As the nation enters the 1920s, Stephen Mather and Horace Albright ally themselves with the automobile to "democratize" the national parks and attract more Americans to them. Nebraskans Margaret and ...
This documentary chronicles the world-famous Brooklyn Bridge in New York City. The difficult construction process is described in interesting detail; later parts of the film interview ... See full summary »
I just finished watching Ken Burn's The National Parks: America's Best Idea, and it's fabulous -- it far far far exceeded any expectations I may have had.
The series is fascinating, surprising, intriguing, unexpected, and well narrated and voiced and commentated. The visuals are a combination of historical works (photos, footage, articles, etc.), lovely paintings and photos, and of course glorious beautiful high-definition cinematography. The narration (which is so interesting you don't even need to watch the images -- as I learned when I had to eat dinner during part of it -- but who can resist!) is done by Peter Coyote, and the voices of the historical letter-writers, authors, journalists, and so forth is by various luminaries from Eli Wallach, Derek Jacobi, John Lithgow, Adam Arkin, Tom Hanks, and dozens of others. And there are the occasional live comments from historians and other experts from various walks of life.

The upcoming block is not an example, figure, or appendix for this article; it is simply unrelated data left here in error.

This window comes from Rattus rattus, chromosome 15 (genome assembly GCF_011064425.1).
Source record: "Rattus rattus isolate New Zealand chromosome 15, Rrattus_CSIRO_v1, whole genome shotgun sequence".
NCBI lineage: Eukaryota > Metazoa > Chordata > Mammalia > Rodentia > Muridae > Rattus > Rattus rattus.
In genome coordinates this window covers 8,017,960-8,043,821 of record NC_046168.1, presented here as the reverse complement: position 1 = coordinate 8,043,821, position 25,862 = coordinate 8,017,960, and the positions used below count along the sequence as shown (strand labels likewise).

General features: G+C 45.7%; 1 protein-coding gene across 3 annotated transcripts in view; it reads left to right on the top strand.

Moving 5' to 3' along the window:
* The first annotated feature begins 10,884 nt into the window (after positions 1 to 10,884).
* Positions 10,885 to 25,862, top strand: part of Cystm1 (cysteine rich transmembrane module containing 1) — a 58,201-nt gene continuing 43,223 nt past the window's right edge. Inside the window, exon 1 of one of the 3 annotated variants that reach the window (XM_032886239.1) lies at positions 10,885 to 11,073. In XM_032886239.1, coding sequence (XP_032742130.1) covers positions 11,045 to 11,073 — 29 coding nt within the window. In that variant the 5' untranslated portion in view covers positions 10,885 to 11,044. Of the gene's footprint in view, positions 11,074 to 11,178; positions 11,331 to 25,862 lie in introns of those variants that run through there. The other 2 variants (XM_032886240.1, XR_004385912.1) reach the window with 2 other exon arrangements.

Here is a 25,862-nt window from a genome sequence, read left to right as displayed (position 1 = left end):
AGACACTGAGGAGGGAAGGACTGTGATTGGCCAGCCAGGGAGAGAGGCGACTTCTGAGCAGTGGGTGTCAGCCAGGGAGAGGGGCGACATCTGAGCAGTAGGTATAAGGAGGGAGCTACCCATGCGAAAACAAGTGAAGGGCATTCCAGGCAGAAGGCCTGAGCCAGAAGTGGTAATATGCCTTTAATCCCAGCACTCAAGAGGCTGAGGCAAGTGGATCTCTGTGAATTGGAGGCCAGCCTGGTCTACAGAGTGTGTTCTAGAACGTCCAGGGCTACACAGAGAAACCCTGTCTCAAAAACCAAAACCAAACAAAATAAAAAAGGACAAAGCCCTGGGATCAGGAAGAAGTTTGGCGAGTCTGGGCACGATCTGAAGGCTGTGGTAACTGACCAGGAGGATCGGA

It's exquisitely put together and organized, never leaving the viewer bored; stories flow into and out of one another, or end only to be unexpectedly picked up again in a later hour or episode. The story of the parks is told not only through the stories of the politicians and naturalists involved, but also through the lives of everyday people and of artists and photographers (such as Ansel Adams) who loved the wilderness locales. There is a perfect mix of history, nature, beauty, drama, suspense, victories, defeats, and human interest. I was in tears at a few points.
Although a small handful of the names important to the natural park system are familiar (John Muir, Teddy Roosevelt, FDR, etc.), the stories involving even those few are quite unexpected and fascinating. The vast majority of the true movers and shakers in the development of the natural parks are, however, gloriously unsung -- and thus doubly interesting because their outsized stories, which affected the country so greatly, are not nationally famous.
If you wish to purchase the DVD set, it's cheapest on Amazon, and the shipping is free.
If you watch the series on TV reruns if it ever returns, make sure you do it in order. It starts in 1851:
1851-1890: The Scripture of Nature
1890-1915: The Last Refuge
1915-1919: The Empire of Grandeur
1920-1933: Going Home
1933-1945: Great Nature
1946-1980: The Morning of Creation
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